IAS Gyan

Daily News Analysis


29th December, 2022 Economy

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  • This year’s, International Migrants Day (observed annually on December 18) must be seen in the backdrop of unprecedented migrant crisis. 
  • It is a matter of serious concern that despite being the largest migrant sending country, India has yet to have a tangible and comprehensive migration policy that upholds worker rights.

Events that led to large scale Migration

  • COVID-19 pandemic.
  • Taliban takeover of Afghanistan,
  • Russia’s invasion of Ukraine,
  • Worsening poverty in the sub-Saharan region, and
  • Climate change. 

Data on migration

Global Migration

  • According to the International Organization of Migration (IOM)’s World Migration Report 2022, there were 281 million international migrants globally in 2020, with nearly two-thirds being labour migrants. While there were 169 million labour migrants in 2019, the figure touched 164 million in 2020.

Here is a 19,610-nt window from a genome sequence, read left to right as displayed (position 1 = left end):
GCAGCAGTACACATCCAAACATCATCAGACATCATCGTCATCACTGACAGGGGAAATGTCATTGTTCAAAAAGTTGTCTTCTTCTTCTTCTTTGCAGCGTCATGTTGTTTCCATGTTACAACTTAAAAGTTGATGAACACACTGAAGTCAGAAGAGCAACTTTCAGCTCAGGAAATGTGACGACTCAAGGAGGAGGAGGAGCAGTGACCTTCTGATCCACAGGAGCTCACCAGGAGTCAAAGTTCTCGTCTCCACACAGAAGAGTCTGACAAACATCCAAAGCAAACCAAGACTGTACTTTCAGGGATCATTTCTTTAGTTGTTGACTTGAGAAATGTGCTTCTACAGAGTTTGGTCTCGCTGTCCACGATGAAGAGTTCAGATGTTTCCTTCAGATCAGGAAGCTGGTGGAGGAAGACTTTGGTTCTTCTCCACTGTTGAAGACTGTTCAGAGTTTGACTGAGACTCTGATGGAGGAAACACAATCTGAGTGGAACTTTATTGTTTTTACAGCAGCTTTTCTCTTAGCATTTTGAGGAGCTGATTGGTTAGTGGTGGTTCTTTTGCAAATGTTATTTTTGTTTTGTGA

• In the larger pool of migrants, South Asia’s share is nearly 40%; further, the South Asia-Gulf Migratory corridor is the world’s largest migrant corridor.
  • Long-term data on international migration show that “migration is not uniform across the world and is shaped by economic, geographic, demographic and other factors, resulting in distinct migration patterns, such as migration corridors developed over many years”.

Indian Migration: Current situation

The recent Myanmar Trafficking

  • Recently, there were the cases of around 300 Indian engineers from Tamil Nadu who were trafficked to Myanmar to work for a crypto-scam and nearly 20 Indian nurses trafficked to the United Arab Emirates for fake job offers. Both groups had migrated after a desperate “post COVID-19 job hunt”.

Job losses of Kerala Migrants

  • According to Kerala government data, some 1.7 million Keralites returned from abroad during the pandemic between June 2020 and June 2021; 1.5 million had suffered job losses. None of them had a proper plan to survive, and were staring at no jobs or self-employment opportunities in Kerala.

Discrimination by Gulf Cooperation Countries exacerbated by Covid -19